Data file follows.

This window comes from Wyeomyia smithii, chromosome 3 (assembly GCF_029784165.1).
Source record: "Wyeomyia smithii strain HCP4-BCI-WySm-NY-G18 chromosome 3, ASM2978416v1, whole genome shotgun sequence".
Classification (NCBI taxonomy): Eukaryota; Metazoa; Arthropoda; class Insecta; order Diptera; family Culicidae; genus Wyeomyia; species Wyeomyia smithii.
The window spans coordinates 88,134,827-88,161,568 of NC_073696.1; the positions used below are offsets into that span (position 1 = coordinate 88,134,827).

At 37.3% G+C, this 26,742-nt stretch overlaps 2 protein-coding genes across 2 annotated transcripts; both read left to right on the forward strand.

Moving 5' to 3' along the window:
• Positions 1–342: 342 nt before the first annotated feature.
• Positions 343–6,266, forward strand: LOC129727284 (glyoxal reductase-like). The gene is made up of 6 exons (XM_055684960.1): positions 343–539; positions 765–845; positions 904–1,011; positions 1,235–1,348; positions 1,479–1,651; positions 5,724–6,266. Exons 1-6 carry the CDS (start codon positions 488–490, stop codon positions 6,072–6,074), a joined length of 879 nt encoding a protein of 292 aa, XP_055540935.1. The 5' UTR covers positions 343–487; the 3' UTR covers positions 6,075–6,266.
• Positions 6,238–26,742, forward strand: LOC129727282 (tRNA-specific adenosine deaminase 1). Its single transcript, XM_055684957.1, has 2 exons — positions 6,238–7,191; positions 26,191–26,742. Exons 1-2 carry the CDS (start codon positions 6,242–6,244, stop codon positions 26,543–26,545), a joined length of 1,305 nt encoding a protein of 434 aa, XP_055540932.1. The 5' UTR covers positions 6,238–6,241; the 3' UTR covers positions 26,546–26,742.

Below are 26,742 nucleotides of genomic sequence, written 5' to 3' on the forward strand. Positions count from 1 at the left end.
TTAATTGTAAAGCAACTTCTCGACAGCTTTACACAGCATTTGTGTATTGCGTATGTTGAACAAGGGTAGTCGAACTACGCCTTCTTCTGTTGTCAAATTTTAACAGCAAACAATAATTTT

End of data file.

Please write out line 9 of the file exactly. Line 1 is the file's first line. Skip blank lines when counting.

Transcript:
• Positions 6,238–26,742, forward strand: LOC129727282 (tRNA-specific adenosine deaminase 1). Its single transcript, XM_055684957.1, has 2 exons — positions 6,238–7,191; positions 26,191–26,742. Exons 1-2 carry the CDS (start codon positions 6,242–6,244, stop codon positions 26,543–26,545), a joined length of 1,305 nt encoding a protein of 434 aa, XP_055540932.1. The 5' UTR covers positions 6,238–6,241; the 3' UTR covers positions 26,546–26,742.